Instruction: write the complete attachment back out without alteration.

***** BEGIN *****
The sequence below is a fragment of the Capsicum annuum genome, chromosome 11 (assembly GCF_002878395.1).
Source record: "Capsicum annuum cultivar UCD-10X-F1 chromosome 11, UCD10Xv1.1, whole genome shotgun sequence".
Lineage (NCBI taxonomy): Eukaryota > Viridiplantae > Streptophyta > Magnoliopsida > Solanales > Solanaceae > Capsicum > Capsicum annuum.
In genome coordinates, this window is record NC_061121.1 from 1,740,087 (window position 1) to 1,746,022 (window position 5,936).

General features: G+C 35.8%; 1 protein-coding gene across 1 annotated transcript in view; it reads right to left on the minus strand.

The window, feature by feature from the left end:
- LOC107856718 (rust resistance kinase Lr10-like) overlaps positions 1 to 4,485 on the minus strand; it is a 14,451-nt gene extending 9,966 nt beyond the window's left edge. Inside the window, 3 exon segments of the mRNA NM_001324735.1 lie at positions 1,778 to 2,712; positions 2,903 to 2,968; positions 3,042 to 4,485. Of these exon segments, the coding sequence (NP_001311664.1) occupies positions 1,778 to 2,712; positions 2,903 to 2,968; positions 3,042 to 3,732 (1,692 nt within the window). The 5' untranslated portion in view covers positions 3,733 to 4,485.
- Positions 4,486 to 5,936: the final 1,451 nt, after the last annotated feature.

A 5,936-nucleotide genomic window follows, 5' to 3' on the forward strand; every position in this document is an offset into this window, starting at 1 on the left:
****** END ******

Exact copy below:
The sequence below is a fragment of the Capsicum annuum genome, chromosome 11 (assembly GCF_002878395.1).
Source record: "Capsicum annuum cultivar UCD-10X-F1 chromosome 11, UCD10Xv1.1, whole genome shotgun sequence".
Lineage (NCBI taxonomy): Eukaryota > Viridiplantae > Streptophyta > Magnoliopsida > Solanales > Solanaceae > Capsicum > Capsicum annuum.
In genome coordinates, this window is record NC_061121.1 from 1,740,087 (window position 1) to 1,746,022 (window position 5,936).

General features: G+C 35.8%; 1 protein-coding gene across 1 annotated transcript in view; it reads right to left on the minus strand.

The window, feature by feature from the left end:
- LOC107856718 (rust resistance kinase Lr10-like) overlaps positions 1 to 4,485 on the minus strand; it is a 14,451-nt gene extending 9,966 nt beyond the window's left edge. Inside the window, 3 exon segments of the mRNA NM_001324735.1 lie at positions 1,778 to 2,712; positions 2,903 to 2,968; positions 3,042 to 4,485. Of these exon segments, the coding sequence (NP_001311664.1) occupies positions 1,778 to 2,712; positions 2,903 to 2,968; positions 3,042 to 3,732 (1,692 nt within the window). The 5' untranslated portion in view covers positions 3,733 to 4,485.
- Positions 4,486 to 5,936: the final 1,451 nt, after the last annotated feature.

A 5,936-nucleotide genomic window follows, 5' to 3' on the forward strand; every position in this document is an offset into this window, starting at 1 on the left: